Other lessons in the Jump Start curriculum include Biblical teaching on building healthy relationships, working hard, respecting authority, accepting responsibility, and learning how to serve other people.

Some prisoners get a chance to serve fellow inmates as small-group leaders: Jump Start staff and volunteers identify inmates with leadership potential and train them to lead discussion groups during the next 40-week study.

Cary Sanders—the inside program director and a former inmate who graduated from Jump Start—says that by the end of the 40 weeks, about 30 to 40 percent of the participants have dropped out. But for those who stay and finish well, another possibility awaits: help on the outside, if they need it.

After release, many inmates return home to family or friends. (Only about 20 percent of Jump Start participants go to the transitional housing after their release.)

Some have nowhere to go. Others don’t want to return to an environment where they might face temptation to go astray again.

Roman Cannady

Roman Cannady Denise McGill/Genesis

But finding housing and work isn’t always easy. Even securing identification to apply for a job—tracking down Social Security cards and birth certificates—can be a daunting process. Landing a job can be even harder. Some companies won’t hire applicants with felony records or backgrounds that include violent crimes or sex offenses.

Don Williams, a former inmate and a co-founder of Jump Start, says it took years to establish a group of employers willing to hire Jump Start participants: “Many times I’ve left an employer in tears because of some of the attitudes toward men and women with a checkered past.”

Williams caught a break with Chris Phillips of Sun Surveillance. Phillips co-founded the surveillance camera company and had been looking for a ministry opportunity to help former inmates. He agreed to give a Jump Start participant a try, and then saw how “he literally did the work of two men. He was so focused and just so thankful for the opportunity. … I saw how God works all things for good.”

It’s also been good for Phillips’ business, where most of the workers at the small company of less than a dozen employees now come from Jump Start. Among them are Wyman, the seven-year veteran who runs pre-engineer sales and shipping, and James Fowler, a design engineer who’s worked at the company for nearly eight years.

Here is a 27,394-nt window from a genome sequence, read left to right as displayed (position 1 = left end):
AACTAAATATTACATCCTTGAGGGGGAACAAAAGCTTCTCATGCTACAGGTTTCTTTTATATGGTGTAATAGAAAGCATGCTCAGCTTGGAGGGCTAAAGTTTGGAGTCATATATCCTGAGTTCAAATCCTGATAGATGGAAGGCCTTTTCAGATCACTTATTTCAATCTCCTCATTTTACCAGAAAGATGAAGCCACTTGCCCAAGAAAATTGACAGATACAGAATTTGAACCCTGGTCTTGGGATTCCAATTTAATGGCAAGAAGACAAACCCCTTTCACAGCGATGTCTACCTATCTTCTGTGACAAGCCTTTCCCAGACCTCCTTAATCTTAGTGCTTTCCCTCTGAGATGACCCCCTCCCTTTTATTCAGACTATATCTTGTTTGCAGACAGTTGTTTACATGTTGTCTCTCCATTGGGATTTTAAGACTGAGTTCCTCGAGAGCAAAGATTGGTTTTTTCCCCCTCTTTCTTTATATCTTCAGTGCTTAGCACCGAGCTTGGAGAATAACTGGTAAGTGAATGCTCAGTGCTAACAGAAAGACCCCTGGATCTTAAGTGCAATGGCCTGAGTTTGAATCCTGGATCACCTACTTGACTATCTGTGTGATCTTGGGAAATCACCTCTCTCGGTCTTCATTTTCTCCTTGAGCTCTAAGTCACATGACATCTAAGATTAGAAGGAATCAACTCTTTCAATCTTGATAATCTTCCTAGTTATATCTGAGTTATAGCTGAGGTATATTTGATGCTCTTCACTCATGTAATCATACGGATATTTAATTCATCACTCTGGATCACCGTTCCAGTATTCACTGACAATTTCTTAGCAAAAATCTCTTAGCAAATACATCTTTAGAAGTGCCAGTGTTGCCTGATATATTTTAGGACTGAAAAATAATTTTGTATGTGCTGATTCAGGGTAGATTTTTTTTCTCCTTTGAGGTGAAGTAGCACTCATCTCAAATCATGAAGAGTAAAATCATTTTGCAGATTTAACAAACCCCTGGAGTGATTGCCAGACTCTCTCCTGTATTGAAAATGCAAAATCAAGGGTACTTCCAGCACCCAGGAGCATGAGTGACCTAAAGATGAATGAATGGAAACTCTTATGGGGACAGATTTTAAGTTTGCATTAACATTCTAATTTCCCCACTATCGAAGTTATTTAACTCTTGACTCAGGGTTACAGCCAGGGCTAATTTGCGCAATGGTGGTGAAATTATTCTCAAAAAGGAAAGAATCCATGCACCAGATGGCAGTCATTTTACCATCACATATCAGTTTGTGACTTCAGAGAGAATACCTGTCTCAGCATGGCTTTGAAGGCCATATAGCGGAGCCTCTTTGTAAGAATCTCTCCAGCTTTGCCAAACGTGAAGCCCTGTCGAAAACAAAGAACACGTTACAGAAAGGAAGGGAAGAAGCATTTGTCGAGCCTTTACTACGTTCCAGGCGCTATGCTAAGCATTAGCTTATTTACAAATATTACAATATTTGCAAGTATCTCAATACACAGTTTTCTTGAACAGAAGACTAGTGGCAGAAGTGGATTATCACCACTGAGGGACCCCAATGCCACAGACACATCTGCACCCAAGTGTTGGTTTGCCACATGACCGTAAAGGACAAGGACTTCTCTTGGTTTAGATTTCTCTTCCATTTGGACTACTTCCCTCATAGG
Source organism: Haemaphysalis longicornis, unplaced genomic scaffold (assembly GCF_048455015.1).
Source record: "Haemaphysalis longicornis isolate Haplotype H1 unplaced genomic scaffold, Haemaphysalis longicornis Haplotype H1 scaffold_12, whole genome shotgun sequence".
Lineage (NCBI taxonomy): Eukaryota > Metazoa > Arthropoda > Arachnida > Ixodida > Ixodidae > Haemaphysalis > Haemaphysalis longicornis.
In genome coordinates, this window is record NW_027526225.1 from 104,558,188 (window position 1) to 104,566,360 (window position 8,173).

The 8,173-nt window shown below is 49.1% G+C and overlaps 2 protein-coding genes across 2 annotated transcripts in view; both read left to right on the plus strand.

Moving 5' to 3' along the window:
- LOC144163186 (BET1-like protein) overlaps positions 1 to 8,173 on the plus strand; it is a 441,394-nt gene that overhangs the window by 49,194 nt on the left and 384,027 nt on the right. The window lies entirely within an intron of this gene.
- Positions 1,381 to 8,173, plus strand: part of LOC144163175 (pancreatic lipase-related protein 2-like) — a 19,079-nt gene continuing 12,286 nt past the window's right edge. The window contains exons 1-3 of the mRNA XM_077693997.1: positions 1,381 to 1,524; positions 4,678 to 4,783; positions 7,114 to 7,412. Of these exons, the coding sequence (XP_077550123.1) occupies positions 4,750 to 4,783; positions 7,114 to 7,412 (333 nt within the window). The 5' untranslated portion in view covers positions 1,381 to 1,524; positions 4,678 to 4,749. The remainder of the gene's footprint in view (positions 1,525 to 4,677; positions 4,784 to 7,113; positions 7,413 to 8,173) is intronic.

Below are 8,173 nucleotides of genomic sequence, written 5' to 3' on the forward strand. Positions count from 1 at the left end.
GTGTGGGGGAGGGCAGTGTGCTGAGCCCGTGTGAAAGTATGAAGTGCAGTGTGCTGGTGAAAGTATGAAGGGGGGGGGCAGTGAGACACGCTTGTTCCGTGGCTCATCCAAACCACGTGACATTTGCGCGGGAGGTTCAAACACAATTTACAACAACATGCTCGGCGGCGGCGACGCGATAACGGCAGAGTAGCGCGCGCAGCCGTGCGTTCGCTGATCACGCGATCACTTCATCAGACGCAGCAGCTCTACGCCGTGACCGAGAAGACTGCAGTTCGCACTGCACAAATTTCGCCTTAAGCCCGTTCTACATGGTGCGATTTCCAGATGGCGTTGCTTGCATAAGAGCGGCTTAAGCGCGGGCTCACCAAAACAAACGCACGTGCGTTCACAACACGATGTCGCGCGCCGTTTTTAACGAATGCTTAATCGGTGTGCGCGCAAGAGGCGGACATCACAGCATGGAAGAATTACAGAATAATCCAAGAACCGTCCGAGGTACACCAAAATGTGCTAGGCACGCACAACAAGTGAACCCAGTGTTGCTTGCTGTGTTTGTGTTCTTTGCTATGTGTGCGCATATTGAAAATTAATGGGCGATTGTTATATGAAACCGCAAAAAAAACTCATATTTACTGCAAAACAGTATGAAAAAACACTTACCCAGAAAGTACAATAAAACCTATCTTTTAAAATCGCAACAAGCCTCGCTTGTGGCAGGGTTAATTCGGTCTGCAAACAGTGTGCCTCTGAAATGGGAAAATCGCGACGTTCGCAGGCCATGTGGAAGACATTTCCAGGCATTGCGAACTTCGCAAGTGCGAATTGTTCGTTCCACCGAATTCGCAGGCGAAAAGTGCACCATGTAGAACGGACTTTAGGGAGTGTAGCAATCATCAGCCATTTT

Not all the men come with skilled backgrounds, but Phillips says he can teach most people how to work on one small component that makes up a piece of a larger, more complex system. Some move on to other jobs, and Phillips is glad he can give them experience: “There’s nothing that helps you get a job like already having one.”

Not every employer gets on board as quickly. A few years ago Eric Foust, a Christian businessman and owner of Custom Forest, a hybrid pallet manufacturer in Spartanburg, thought about helping former inmates, yet was wary of hiring men whose background included violent crimes or sex offenses.

But when a need arose to build pallets off-site for a time, he agreed to hire Jump Start employees. Getting to know the men, and seeing Jump Start’s program at work, changed Foust’s perspective: “I had to overcome the thought process that there’s some reason that society tells me that I can’t hire somebody who’s done certain things in the past.”

Since those first hires nearly five years ago, Foust has hired at least 80 more Jump Start employees. He says he now has more open spots than Jump Start can fill: “God laughs at us sometimes, because here I was worried that hiring them would be a negative—and they’ve come in and improved our culture by the way they live their lives. … No matter what you’ve done, God can save anybody.”

Outside of Foust’s office, the sound of machinery and the smell of wood fill the air, as employees wearing hard hats and work goggles operate massive saws to custom build heaping piles of pallets for companies nearby.